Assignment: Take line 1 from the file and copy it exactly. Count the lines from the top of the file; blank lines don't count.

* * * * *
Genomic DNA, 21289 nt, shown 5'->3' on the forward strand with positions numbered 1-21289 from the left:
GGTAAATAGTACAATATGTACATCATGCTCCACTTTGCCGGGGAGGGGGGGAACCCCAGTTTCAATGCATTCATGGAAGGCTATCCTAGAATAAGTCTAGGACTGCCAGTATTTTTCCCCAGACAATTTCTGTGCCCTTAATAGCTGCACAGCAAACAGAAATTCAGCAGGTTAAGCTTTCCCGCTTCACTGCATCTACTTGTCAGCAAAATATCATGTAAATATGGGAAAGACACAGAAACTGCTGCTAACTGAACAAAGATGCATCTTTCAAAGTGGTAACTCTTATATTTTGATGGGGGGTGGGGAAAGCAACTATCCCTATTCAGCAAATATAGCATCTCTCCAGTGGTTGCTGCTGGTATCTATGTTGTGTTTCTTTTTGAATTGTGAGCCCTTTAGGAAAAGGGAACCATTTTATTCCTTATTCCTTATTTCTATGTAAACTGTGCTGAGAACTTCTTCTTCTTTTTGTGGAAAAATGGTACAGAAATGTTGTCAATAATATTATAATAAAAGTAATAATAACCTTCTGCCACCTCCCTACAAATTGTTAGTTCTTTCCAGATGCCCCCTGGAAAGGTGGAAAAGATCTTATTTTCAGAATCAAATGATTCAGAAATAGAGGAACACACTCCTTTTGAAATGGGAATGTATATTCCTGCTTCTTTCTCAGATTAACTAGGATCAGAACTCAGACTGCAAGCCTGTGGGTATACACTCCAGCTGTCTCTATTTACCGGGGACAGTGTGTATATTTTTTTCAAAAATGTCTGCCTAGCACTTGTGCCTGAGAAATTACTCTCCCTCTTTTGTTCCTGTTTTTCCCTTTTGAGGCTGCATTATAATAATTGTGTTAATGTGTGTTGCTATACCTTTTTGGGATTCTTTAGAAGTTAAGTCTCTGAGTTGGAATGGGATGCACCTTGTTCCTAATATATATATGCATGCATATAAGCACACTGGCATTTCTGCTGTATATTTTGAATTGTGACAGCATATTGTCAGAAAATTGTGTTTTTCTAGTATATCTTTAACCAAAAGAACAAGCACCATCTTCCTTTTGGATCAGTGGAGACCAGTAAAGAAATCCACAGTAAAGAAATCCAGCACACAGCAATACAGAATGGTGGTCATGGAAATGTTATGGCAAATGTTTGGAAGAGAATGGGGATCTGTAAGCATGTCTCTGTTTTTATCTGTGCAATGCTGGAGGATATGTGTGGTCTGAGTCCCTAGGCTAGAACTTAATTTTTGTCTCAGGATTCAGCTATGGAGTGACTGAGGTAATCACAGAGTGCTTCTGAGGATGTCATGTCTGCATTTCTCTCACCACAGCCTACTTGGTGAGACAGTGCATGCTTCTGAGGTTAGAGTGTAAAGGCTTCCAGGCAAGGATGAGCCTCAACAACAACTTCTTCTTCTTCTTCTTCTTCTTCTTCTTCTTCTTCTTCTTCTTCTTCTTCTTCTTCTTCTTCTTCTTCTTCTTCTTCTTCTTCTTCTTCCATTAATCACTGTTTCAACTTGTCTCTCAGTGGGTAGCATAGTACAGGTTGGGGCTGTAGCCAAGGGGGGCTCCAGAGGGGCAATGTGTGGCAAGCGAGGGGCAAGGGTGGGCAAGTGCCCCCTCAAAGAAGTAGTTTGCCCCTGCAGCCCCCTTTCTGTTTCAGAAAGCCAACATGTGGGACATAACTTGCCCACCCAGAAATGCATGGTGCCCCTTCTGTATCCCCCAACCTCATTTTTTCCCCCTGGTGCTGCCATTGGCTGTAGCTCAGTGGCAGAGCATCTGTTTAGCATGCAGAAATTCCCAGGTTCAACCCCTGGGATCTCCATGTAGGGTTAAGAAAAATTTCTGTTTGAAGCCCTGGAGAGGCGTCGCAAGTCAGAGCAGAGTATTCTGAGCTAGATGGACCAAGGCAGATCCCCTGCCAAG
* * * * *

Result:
Genomic DNA, 21289 nt, shown 5'->3' on the forward strand with positions numbered 1-21289 from the left: